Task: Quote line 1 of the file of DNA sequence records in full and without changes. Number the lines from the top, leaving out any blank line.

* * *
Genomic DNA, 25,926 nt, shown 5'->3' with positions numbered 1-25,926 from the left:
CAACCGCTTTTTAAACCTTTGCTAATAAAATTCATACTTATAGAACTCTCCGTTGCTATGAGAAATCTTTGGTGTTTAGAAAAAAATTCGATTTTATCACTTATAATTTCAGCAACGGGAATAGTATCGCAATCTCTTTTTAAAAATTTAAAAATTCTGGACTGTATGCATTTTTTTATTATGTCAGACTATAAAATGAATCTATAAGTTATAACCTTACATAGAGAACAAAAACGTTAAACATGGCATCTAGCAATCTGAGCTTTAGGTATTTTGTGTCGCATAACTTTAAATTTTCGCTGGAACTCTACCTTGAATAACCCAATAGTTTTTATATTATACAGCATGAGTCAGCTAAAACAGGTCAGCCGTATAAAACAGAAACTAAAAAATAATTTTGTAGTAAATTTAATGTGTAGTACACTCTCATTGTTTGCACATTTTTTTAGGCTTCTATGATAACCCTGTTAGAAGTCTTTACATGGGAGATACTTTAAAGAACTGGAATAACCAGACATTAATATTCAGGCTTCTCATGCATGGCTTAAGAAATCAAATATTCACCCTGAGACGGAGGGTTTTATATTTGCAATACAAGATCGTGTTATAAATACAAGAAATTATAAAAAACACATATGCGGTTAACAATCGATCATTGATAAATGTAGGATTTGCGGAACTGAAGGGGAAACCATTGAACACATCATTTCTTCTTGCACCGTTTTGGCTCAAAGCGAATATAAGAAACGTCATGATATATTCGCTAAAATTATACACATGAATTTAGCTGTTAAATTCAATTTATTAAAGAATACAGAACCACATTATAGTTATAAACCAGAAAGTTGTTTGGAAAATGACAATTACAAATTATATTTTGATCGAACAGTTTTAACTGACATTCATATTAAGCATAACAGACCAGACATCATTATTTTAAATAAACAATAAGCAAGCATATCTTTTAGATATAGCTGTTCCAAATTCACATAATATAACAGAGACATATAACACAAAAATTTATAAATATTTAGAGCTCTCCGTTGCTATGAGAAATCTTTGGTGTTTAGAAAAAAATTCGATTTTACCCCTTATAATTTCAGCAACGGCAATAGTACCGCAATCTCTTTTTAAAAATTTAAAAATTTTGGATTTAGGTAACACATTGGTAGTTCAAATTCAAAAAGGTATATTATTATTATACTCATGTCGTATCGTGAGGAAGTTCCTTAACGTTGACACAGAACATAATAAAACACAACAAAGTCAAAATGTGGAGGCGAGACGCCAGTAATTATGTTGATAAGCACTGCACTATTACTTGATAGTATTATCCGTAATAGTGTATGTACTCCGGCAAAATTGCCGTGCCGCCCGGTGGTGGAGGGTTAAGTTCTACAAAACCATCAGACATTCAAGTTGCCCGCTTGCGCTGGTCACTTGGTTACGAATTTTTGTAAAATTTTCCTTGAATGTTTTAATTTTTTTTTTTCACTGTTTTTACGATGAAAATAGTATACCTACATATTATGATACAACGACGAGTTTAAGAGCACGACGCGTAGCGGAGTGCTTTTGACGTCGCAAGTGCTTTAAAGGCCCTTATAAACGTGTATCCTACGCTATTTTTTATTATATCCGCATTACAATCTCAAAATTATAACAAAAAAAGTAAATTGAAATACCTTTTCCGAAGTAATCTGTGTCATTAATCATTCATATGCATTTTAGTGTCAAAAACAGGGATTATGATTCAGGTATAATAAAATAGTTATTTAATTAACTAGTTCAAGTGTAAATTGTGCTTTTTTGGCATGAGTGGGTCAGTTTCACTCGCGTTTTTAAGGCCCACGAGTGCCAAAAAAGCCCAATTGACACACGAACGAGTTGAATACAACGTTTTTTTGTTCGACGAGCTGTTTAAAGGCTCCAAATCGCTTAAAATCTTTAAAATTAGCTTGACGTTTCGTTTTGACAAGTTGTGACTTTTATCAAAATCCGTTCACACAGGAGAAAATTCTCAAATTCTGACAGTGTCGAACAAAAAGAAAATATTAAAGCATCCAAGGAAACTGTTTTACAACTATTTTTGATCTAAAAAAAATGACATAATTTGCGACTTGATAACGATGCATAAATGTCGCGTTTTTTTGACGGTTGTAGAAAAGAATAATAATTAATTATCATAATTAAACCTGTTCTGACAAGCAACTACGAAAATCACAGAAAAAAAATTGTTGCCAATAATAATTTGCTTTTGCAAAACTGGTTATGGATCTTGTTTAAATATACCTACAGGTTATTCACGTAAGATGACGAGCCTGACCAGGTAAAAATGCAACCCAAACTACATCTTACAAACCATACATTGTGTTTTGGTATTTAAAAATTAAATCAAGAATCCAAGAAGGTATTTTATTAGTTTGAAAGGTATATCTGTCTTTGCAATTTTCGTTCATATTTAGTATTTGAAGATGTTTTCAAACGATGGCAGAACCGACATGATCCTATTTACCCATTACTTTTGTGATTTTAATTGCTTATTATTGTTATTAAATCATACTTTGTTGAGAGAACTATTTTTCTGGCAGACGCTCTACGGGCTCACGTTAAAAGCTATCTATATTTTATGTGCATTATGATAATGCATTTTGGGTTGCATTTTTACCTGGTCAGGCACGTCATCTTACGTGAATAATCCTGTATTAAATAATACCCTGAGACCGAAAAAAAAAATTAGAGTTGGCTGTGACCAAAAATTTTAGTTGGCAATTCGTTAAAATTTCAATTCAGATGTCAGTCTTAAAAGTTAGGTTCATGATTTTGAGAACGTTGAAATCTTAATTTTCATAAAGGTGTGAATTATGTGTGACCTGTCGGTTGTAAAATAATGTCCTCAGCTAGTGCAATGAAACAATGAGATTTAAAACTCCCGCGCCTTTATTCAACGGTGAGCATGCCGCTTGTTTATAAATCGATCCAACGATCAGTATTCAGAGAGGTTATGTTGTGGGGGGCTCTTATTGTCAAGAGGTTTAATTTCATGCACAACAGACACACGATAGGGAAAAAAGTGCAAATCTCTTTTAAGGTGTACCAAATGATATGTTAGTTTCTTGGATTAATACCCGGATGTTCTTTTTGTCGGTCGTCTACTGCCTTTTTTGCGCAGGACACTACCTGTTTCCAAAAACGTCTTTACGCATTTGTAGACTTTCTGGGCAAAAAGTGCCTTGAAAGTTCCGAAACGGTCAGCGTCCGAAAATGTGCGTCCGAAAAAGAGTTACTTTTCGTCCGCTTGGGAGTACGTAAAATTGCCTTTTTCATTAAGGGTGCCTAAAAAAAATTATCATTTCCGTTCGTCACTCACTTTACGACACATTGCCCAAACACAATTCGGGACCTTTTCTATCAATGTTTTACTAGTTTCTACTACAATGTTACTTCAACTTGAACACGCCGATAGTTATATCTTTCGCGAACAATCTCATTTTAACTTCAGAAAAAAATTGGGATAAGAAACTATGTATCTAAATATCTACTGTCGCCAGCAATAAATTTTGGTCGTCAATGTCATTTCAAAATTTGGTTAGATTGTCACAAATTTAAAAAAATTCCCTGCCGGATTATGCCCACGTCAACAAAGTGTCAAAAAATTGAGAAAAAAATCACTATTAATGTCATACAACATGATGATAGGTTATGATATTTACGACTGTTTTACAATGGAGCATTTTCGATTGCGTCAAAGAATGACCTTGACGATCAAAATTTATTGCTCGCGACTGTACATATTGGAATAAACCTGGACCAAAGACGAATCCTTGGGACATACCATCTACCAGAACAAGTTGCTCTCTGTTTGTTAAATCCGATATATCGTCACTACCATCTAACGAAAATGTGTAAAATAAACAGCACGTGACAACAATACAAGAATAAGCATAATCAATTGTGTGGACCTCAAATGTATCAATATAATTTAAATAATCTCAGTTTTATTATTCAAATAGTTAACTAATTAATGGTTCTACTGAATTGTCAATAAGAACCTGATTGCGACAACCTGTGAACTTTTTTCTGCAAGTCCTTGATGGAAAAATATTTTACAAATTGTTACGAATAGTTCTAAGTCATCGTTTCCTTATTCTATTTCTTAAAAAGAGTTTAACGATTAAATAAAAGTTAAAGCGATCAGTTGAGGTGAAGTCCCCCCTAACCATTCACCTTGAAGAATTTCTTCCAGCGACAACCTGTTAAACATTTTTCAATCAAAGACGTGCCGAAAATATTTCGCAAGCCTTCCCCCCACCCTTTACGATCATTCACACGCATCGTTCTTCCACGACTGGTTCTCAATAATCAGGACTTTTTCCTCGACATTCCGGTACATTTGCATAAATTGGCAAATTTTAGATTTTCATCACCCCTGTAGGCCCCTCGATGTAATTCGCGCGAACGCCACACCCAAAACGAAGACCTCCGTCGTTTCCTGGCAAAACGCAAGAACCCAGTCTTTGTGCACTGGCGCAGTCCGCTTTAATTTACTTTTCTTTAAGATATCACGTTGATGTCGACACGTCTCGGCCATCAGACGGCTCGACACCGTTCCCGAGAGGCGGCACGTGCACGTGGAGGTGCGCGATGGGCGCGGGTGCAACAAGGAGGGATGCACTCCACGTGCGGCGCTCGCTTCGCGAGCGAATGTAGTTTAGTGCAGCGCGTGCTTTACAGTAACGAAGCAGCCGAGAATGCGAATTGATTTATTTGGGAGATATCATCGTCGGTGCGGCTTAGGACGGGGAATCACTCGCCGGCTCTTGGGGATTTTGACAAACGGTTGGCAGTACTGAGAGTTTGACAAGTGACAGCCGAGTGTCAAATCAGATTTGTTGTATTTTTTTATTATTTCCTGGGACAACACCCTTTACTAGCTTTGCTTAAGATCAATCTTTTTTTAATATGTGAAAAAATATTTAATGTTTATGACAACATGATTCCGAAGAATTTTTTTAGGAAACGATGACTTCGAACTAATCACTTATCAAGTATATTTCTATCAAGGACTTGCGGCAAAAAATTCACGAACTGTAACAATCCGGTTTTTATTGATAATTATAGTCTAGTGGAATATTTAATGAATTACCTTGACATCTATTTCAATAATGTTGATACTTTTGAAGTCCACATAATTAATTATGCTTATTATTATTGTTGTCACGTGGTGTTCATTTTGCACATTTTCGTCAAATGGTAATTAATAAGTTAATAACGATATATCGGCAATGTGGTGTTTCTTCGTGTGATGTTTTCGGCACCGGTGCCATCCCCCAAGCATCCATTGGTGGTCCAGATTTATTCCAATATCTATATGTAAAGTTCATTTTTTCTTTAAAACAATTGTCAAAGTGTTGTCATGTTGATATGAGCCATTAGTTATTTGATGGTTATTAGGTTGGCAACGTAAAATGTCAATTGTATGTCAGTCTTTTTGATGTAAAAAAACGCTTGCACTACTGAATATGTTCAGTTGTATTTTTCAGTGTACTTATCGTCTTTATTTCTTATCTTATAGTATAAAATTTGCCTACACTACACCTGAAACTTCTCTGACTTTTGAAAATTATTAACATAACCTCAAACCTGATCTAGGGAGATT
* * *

Genomic DNA, 25,926 nt, shown 5'->3' with positions numbered 1-25,926 from the left: